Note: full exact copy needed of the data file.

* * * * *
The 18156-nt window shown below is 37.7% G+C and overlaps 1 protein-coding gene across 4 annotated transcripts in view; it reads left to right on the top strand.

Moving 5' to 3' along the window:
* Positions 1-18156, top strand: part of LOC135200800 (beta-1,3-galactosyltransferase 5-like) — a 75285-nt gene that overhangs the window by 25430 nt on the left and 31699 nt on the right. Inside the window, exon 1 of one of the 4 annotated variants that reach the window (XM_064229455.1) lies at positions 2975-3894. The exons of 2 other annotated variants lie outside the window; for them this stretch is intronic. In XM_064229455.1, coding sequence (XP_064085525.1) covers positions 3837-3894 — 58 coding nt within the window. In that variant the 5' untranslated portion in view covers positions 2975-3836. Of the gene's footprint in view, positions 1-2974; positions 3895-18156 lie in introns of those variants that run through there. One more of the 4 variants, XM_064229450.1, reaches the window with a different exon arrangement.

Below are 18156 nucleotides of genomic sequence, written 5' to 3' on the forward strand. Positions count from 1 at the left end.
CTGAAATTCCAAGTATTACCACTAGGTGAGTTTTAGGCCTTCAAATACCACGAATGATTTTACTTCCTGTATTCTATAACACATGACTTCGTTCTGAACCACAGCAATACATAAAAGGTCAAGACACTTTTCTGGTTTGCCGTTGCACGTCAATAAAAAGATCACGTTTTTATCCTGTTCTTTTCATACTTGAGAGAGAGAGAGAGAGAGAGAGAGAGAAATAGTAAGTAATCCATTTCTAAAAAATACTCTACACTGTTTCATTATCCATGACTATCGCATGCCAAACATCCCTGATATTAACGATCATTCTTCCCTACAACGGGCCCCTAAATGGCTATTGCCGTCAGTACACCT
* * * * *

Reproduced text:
The 18156-nt window shown below is 37.7% G+C and overlaps 1 protein-coding gene across 4 annotated transcripts in view; it reads left to right on the top strand.

Moving 5' to 3' along the window:
* Positions 1-18156, top strand: part of LOC135200800 (beta-1,3-galactosyltransferase 5-like) — a 75285-nt gene that overhangs the window by 25430 nt on the left and 31699 nt on the right. Inside the window, exon 1 of one of the 4 annotated variants that reach the window (XM_064229455.1) lies at positions 2975-3894. The exons of 2 other annotated variants lie outside the window; for them this stretch is intronic. In XM_064229455.1, coding sequence (XP_064085525.1) covers positions 3837-3894 — 58 coding nt within the window. In that variant the 5' untranslated portion in view covers positions 2975-3836. Of the gene's footprint in view, positions 1-2974; positions 3895-18156 lie in introns of those variants that run through there. One more of the 4 variants, XM_064229450.1, reaches the window with a different exon arrangement.

Below are 18156 nucleotides of genomic sequence, written 5' to 3' on the forward strand. Positions count from 1 at the left end.
CTGAAATTCCAAGTATTACCACTAGGTGAGTTTTAGGCCTTCAAATACCACGAATGATTTTACTTCCTGTATTCTATAACACATGACTTCGTTCTGAACCACAGCAATACATAAAAGGTCAAGACACTTTTCTGGTTTGCCGTTGCACGTCAATAAAAAGATCACGTTTTTATCCTGTTCTTTTCATACTTGAGAGAGAGAGAGAGAGAGAGAGAGAGAAATAGTAAGTAATCCATTTCTAAAAAATACTCTACACTGTTTCATTATCCATGACTATCGCATGCCAAACATCCCTGATATTAACGATCATTCTTCCCTACAACGGGCCCCTAAATGGCTATTGCCGTCAGTACACCT